Consultation paper kicks off sector review

Canada’s Department of Finance has launched the first part of a two-stage consultation process to review the federal financial sector framework.
In this year’s federal budget, the new Liberal government extended the statutory sunset date for reviewing the financial institutions statutes by two years until 2019.
Now it is seeking comment by Nov. 15 on a paper titled ‘Supporting a strong and growing economy: Positioning Canada’s financial sector for the future,’ which describes the current landscape and identifies key trends that may influence future directions.
Responses to the paper are invited from all stakeholders and submissions will be used for the development of a policy paper for further consultation in 2017.
The government is seeking feedback on whether the current legislative framework meets three core policy objectives:
1. Stability: the sector is safe and sound, and resilient in the face of stress;
2. Efficiency: the sector provides competitively priced products and services and passes efficiency gains to customers, accommodates innovation, and effectively contributes to economic growth, and
3. Utility: the sector meets the needs of an array of consumers, including businesses, individuals and families, and is committed to protecting the interests of consumers.
The government says in the paper that financial institutions are facing an array of new and emerging risks, including catastrophic risks, that have a low probability of occurring and yet could result in high potential losses.
“Factors such as increased urbanization, terrorism, and climate and environmental change have increased the potential for losses from catastrophic events.”
It says cyber threats are also a growing concern for government and industry due to their potential to disrupt financial services.
“Fears over the theft of personal information, financial loss and compromised individual privacy can erode consumer trust and confidence in the marketplace.”
The government says that with the emergence of fintech companies, a corresponding shift in consumer demand and the possibility of significant cost savings is changing how incumbent financial institutions operate.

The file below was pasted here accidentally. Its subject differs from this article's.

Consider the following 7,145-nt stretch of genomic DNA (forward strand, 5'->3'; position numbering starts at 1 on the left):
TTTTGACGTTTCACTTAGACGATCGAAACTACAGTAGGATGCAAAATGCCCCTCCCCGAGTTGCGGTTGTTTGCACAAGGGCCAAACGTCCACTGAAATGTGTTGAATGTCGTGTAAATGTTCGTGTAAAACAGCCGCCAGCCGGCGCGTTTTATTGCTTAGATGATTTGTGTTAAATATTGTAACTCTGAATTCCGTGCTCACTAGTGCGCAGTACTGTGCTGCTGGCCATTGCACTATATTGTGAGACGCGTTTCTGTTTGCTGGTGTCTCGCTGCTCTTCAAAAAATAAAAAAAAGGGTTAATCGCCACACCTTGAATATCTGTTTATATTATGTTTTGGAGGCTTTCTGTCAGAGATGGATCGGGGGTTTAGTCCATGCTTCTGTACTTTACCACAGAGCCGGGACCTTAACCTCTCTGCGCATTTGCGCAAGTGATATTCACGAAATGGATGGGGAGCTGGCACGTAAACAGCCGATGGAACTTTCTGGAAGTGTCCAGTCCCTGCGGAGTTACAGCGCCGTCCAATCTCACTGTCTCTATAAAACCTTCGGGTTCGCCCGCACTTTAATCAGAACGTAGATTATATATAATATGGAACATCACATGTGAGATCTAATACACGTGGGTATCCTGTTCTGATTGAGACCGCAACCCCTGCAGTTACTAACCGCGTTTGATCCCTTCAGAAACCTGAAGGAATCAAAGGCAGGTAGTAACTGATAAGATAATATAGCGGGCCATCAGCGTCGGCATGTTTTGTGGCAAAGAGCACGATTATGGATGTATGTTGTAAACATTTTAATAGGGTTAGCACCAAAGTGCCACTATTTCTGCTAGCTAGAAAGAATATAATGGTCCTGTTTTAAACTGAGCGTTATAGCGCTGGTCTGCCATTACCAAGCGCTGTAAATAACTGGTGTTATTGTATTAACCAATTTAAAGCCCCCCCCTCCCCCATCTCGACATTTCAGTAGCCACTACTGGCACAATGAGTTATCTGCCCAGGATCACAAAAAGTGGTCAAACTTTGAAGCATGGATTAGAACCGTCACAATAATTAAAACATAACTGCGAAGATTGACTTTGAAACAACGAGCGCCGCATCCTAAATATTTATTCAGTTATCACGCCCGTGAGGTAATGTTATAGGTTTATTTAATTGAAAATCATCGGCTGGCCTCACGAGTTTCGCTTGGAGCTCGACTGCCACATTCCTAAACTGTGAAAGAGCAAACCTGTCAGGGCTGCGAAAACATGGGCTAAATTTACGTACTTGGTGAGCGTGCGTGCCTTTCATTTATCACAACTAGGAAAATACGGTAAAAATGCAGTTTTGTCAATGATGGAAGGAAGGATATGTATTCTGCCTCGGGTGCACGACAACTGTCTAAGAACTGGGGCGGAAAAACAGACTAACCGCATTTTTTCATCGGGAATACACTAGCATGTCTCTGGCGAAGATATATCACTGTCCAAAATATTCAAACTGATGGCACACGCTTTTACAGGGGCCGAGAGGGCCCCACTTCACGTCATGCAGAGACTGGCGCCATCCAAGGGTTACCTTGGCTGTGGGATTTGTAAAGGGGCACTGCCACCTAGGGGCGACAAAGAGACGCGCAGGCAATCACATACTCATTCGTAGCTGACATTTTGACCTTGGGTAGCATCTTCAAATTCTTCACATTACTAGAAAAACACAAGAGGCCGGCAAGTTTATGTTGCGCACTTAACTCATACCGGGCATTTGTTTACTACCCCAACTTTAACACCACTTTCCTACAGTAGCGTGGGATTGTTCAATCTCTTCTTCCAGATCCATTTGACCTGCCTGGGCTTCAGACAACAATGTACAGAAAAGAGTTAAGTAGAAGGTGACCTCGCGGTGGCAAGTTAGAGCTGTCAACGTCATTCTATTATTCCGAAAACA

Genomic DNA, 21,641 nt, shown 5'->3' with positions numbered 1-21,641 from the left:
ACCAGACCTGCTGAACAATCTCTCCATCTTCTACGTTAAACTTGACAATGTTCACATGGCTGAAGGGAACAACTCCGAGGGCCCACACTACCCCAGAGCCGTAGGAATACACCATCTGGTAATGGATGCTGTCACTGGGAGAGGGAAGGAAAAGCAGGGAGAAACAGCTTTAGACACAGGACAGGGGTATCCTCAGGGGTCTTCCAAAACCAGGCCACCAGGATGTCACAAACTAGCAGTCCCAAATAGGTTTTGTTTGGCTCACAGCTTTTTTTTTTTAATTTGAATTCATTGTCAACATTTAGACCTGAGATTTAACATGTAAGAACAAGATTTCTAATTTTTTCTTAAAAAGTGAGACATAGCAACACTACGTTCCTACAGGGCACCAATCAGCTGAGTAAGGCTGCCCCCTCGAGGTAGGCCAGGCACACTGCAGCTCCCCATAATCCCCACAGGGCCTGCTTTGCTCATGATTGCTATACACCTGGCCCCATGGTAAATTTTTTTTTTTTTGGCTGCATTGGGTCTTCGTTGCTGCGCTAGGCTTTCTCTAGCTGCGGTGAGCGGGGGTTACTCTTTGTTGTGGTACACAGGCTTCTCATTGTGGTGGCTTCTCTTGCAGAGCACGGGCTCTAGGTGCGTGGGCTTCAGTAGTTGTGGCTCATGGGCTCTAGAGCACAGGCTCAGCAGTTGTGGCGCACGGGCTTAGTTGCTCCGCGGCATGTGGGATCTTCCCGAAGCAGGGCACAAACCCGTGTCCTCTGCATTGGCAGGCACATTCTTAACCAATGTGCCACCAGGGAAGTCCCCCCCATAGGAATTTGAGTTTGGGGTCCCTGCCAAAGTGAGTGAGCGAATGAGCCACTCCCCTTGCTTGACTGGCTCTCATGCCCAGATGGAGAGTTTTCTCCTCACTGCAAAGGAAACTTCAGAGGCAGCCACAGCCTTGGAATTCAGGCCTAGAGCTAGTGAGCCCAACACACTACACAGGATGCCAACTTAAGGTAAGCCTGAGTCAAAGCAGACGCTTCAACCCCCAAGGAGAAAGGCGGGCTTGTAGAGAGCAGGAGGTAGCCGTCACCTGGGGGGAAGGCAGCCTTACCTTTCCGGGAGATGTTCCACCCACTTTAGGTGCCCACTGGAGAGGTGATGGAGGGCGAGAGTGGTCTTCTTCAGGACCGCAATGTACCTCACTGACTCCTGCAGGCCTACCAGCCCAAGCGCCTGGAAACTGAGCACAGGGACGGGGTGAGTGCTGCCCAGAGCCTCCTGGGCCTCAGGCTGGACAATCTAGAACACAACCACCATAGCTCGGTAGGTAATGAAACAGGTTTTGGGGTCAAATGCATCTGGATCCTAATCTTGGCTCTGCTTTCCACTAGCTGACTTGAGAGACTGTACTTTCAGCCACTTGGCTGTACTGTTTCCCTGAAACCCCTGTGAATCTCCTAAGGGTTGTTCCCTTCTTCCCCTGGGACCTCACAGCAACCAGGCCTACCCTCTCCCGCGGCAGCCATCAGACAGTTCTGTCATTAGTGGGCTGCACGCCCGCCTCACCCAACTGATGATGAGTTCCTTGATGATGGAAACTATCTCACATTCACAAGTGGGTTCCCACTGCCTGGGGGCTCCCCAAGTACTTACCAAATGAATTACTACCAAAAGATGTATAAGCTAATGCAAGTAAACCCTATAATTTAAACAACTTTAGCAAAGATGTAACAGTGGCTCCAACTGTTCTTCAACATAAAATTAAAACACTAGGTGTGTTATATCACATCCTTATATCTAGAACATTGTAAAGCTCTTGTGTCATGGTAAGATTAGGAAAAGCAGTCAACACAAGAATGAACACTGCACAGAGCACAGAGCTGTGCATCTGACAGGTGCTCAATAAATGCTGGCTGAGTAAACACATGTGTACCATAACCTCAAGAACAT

“Financial institutions are responding to these trends with significant investments in technology and partnerships with fintech companies.”
But while fintech companies are creating the potential for more innovation and competition in the financial services sector, concerns have been raised regarding appropriate regulation of fintech companies, consumer protection and how best to support a level playing field with regulated financial institutions.
“Canada is in a position to take advantage of its many strengths to be a leader in financial innovation, whether through independent fintech companies or those partnering with incumbents.
“These strengths include the scale and sophistication of its established financial sector, abundant human capital, access to long-term investment, and innovation hubs clustered in several cities.”
The paper sets out five questions for stakeholders:
1. What are your views on the trends and challenges identified in this paper? Are there other trends or challenges that you expect to significantly influence the financial sector going forward?
2. How well does the financial sector framework currently balance trade-offs between the three core policy objectives of stability, efficiency and utility?
3. Are there lessons that could be learned from other jurisdictions to inform how to address emerging trends and challenges?
4. What actions could be taken to strengthen the financial sector framework and promote economic growth, including with respect to the identified themes? How should those actions be prioritized?
For example: How should the financial sector framework support innovation and competition while maintaining stability of the system? How can the financial sector framework best promote competition, including by encouraging new entrants and fostering the growth of small entities and other players? How can the benefits of an internationalizing financial sector best be obtained while ensuring the safety and soundness of the sector? How can the financial sector framework support financial firms to best serve the evolving needs and interests of consumers? And are Canada’s federal financial sector oversight bodies well positioned to support the sector in the future?
5. What other actions should be taken to ensure the financial sector framework remains modern and technically sound?